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Despite dry January ground is still moist

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POSTED February 4, 2013 12:44 a.m.

The dry January last year forced the South San Joaquin Irrigation District to make an emergency water delivery in mid-January to make sure crops weren’t imperiled including almond trees.

This year January was even drier. It ranked as the fourth driest January on record.

The SSJID, though, has no plans on making an emergency irrigation run.

That’s because December of 2012 had above average rainfall and snowfall unlike a year previously where December went down as one of the direst on record.

The snowpack and precipitation was 140 percent of normal at the end of December. It dropped to 95 percent of normal as of the first of this month

“The ground is still pretty moist,” noted South San Joaquin Irrigation District General Manager Jeff Shields.

That means the first irrigation run in all likelihood won’t happen until about mid-March which is normal for the district.

That also allows for ample time to finish repairs to the main canal below Goodwin where what geologists are calling a “tumbler” sent part of the hillside into the canal including pieces of rock the size of a bus last month. The 200-foot long stretch is now being cleaned up and repaired.

Shields noted that even if the rest of the water year is dry, SSJID and Oakdale Irrigation District are in good shape as they have legal rights to the first 600,000 acre feet that flows into New Melones Reservoir. Based on current conditions tempered by continued dry weather, there is ample snow to meet the needs of the two districts.

Besides being able to meet irrigation needs, the SSJID will have no problem meeting treated water deliveries for Manteca, Lathrop, and Tracy.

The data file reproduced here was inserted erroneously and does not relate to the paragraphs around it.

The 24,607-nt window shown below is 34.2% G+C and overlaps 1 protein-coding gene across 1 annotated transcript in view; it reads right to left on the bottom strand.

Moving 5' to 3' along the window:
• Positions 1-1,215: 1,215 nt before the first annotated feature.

The forecast for a chance of rain Thursday afternoon and a chance of a shower on Friday will help keep the ground moist. A chance of light rain is expected on Feb. 12 with the next chance of showers Feb. 22-26.

Almond growers can ill-afford heavy rain or cold when the pollination for the almond blossoms start in the next few weeks. The forecast - if it holds - may work to the advantage of farmers especially if only light showers materialize.

Almonds are the third largest crop in San Joaquin County with almost all of the 48,800 acres being grown around Ripon, Manteca and Escalon. The 2011 crop was valued at $187 million.

More than two thirds of all almonds now grown in California are destined for overseas markets. Almonds have surpassed grapes as the No. 1 agricultural export. Almonds have also topped grapes in overall value in California with the pecking order now being dairy at No. 1 followed by almonds and grapes.

The state - which grows 100 percent of the domestic supply and almost 80 percent of the global supply -- has 760,000 almond bearing acres. That’s up 100,000 acres since 2008.

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